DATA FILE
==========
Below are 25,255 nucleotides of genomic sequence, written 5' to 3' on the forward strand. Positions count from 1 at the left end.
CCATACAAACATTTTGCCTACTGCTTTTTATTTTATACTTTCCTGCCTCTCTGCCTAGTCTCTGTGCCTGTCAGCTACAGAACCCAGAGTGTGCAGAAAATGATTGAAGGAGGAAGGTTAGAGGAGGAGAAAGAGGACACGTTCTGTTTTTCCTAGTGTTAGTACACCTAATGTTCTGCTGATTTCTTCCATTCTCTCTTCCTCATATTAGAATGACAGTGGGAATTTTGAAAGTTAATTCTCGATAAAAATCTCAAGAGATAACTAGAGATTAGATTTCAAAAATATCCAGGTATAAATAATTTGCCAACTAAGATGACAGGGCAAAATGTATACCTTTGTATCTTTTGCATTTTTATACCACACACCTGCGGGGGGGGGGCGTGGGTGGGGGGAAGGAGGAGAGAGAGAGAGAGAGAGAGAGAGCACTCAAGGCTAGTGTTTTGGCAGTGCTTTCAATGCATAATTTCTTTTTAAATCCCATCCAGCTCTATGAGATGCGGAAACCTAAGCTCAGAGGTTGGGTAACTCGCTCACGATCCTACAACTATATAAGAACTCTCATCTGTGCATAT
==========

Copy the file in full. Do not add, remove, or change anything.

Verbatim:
Below are 25,255 nucleotides of genomic sequence, written 5' to 3' on the forward strand. Positions count from 1 at the left end.
CCATACAAACATTTTGCCTACTGCTTTTTATTTTATACTTTCCTGCCTCTCTGCCTAGTCTCTGTGCCTGTCAGCTACAGAACCCAGAGTGTGCAGAAAATGATTGAAGGAGGAAGGTTAGAGGAGGAGAAAGAGGACACGTTCTGTTTTTCCTAGTGTTAGTACACCTAATGTTCTGCTGATTTCTTCCATTCTCTCTTCCTCATATTAGAATGACAGTGGGAATTTTGAAAGTTAATTCTCGATAAAAATCTCAAGAGATAACTAGAGATTAGATTTCAAAAATATCCAGGTATAAATAATTTGCCAACTAAGATGACAGGGCAAAATGTATACCTTTGTATCTTTTGCATTTTTATACCACACACCTGCGGGGGGGGGGCGTGGGTGGGGGGAAGGAGGAGAGAGAGAGAGAGAGAGAGAGAGCACTCAAGGCTAGTGTTTTGGCAGTGCTTTCAATGCATAATTTCTTTTTAAATCCCATCCAGCTCTATGAGATGCGGAAACCTAAGCTCAGAGGTTGGGTAACTCGCTCACGATCCTACAACTATATAAGAACTCTCATCTGTGCATAT